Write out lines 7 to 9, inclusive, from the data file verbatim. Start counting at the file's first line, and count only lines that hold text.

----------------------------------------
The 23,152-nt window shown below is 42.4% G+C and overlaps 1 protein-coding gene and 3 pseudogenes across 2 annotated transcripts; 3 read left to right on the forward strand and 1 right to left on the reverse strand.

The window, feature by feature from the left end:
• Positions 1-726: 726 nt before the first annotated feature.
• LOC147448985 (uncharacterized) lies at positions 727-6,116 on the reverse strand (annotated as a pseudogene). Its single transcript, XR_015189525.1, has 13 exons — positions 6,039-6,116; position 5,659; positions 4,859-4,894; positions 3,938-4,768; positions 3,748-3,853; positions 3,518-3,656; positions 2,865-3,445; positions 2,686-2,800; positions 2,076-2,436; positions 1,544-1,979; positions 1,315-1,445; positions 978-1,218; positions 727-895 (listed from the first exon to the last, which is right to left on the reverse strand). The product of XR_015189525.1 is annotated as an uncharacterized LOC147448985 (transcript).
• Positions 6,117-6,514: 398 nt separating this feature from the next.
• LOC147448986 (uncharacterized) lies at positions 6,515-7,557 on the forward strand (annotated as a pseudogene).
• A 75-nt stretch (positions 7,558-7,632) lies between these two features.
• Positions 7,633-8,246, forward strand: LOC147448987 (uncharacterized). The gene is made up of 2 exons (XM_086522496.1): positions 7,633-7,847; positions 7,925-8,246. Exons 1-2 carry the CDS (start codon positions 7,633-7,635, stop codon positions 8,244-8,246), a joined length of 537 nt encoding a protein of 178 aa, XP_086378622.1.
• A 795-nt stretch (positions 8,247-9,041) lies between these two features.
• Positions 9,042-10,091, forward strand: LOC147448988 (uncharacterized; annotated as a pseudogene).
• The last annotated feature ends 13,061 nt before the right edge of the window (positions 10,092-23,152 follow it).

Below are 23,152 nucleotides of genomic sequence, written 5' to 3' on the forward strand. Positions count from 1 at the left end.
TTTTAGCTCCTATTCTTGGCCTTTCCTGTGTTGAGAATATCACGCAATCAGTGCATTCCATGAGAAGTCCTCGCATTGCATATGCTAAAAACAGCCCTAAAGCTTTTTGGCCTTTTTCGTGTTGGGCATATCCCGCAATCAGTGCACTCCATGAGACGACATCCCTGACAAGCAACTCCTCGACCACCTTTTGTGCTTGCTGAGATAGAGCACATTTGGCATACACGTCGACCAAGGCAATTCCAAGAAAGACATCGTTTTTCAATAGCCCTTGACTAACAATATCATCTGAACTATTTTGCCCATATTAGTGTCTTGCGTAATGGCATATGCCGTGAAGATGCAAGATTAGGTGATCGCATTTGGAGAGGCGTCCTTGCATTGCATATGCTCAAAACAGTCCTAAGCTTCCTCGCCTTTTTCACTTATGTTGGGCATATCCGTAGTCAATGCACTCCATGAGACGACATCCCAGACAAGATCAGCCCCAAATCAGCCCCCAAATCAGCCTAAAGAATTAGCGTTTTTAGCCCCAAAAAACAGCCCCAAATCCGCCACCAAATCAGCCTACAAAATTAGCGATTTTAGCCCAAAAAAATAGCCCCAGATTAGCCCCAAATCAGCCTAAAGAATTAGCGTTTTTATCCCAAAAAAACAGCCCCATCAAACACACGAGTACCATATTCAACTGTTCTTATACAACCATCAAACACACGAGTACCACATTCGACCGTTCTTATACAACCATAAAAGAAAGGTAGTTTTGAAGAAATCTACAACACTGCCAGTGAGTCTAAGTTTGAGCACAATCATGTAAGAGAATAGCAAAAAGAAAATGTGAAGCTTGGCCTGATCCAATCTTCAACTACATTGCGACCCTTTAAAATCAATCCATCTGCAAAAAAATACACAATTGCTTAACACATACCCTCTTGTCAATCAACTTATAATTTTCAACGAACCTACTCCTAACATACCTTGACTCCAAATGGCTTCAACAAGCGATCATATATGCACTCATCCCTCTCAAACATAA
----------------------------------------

• A 75-nt stretch (positions 7,558-7,632) lies between these two features.
• Positions 7,633-8,246, forward strand: LOC147448987 (uncharacterized). The gene is made up of 2 exons (XM_086522496.1): positions 7,633-7,847; positions 7,925-8,246. Exons 1-2 carry the CDS (start codon positions 7,633-7,635, stop codon positions 8,244-8,246), a joined length of 537 nt encoding a protein of 178 aa, XP_086378622.1.
• A 795-nt stretch (positions 8,247-9,041) lies between these two features.